The belief that a man is required to use his hands to protect and feed his family developed over time. This mindset continued to impact the 1950s view of manhood, despite the drastic shift in society that was ocurring. The atomic age helped to produce new technology and a new way of doing business which caused the face of masculinity to morph during the Cold War era of the 1950s. One factor that aided in masculinity’s divergence away from physical prowess was the creation of “a new identity for the American laborer in the form of the organization man“ (Moreno). This shift in masculinity developed through the change in the workforce where men’s jobs moved from manual labor to work in the organization. No longer were men working with their hands in the fields or performing manual labor in order to feed their family, instead the majority of men were working in corporate offices, selling products. “By the 1950s, organization men comprised the broad labor force for America’s growing middle class and marked the social and economic landscape with their suburban sensibilities and gray flannel suits” (Moreno). There was a “male transformation from the old image of the rugged, individualistic, self-reliant entrepreneur to the….organization man. (Moreno). “Revolutionary Road typifies this displacement experienced in the 1950s between the waning era of manual industry and the emerging computer age” and, in the process, re-manufacturing the suburban male into “an emasculated body –an anonymous, gray-flannelled consumer” (Moreno). Frank embodies the organization man and is lost between the world of the rugged, strong, capable man and the effeminate pencil pusher. He fears that he falls closer to the emasculated office worker than the macho laborer and tries to hide this fact from the world around him.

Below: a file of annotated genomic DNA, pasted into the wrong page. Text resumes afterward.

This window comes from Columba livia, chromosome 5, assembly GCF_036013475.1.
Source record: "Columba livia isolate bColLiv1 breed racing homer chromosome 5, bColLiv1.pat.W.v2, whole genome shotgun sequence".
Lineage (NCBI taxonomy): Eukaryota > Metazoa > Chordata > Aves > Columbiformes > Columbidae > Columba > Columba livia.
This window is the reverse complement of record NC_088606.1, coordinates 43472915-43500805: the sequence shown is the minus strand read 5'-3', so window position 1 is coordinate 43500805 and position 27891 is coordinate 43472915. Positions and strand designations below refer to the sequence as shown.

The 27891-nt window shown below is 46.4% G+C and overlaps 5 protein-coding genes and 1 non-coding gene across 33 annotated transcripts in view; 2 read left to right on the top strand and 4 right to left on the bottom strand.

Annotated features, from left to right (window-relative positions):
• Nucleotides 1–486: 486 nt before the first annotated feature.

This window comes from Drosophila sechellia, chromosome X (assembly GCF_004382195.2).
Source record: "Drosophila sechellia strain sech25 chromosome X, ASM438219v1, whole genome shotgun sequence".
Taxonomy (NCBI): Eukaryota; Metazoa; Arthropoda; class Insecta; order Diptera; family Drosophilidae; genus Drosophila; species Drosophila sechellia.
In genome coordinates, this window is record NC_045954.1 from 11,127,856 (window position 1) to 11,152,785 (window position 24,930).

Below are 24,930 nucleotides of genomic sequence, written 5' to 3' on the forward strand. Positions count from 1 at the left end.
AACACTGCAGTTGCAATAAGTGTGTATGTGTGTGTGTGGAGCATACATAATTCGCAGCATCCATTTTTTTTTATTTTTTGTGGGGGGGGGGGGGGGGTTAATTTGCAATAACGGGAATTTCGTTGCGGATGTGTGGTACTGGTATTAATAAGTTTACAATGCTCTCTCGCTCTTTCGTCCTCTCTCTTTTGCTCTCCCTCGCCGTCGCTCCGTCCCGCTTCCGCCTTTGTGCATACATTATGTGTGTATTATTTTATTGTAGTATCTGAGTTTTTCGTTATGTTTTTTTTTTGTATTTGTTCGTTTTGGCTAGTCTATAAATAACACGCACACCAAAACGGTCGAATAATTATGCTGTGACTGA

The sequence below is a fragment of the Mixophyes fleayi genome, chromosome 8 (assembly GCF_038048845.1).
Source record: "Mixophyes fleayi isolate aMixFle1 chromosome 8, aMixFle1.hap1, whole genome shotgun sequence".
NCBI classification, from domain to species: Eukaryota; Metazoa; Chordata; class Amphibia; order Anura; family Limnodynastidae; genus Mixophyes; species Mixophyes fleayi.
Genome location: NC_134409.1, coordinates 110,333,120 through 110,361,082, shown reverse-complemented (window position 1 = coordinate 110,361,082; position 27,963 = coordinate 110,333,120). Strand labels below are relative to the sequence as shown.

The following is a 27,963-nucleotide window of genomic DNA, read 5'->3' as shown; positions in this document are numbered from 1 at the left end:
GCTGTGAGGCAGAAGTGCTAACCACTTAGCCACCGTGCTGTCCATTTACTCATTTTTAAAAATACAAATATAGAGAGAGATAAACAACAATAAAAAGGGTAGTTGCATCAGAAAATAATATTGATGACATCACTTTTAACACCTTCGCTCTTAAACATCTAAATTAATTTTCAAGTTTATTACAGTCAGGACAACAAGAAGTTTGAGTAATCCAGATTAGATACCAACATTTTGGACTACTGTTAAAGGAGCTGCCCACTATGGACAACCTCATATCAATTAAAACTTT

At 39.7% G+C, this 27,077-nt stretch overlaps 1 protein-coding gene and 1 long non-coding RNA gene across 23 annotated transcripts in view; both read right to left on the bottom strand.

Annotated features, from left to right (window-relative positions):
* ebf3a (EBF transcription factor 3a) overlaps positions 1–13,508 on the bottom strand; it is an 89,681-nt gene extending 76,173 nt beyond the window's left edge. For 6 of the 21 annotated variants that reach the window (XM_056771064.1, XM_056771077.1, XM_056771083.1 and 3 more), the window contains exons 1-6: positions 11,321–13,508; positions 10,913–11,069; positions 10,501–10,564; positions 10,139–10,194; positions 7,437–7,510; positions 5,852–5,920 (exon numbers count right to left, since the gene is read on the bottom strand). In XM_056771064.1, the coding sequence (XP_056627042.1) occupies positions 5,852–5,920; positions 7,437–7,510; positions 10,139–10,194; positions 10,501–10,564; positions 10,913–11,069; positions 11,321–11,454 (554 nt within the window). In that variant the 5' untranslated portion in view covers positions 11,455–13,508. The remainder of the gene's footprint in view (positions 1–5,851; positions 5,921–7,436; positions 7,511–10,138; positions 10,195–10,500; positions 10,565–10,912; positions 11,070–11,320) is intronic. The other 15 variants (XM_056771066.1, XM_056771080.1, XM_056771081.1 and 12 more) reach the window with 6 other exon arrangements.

Revolutionary Road highlights the pressure in the 1950s for perfection in the American family. One aspect of this pursuit for perfection was a conformist culture where people were in fear of being different. All the men wore hats, and grey suits; they were like clones, like working ants scurrying around, all were the same—dull.  The narrator describes the “endless desperate swarms” of men “hurrying through the station and the streets” filling up their office cubicles until there was a great “insectarium displaying hundreds of tiny pink men in white shirts, forever shifting papers and frowning into telephones” (Yates 119-120). This depiction of the male worker highlights the change in the work force—from working in the fields to working in the office. Frank’s self-doubts stem from the fact that he does not believe he is enough of a man, but he is desperately trying to prove his masculinity. He is “taking a hopelessly dull job to prove he could be as responsible as any other family man, having another child to prove that the first one hadn’t been a mistake, buying a house in the country because that was the next logical step and he had to prove himself capable of taking it” (51). He feels he has to prove it to himself, his wife and the world that he is a man. At the same time he doesn’t believe that he fits the mold of a real man, so he ridicules the very life he experiences.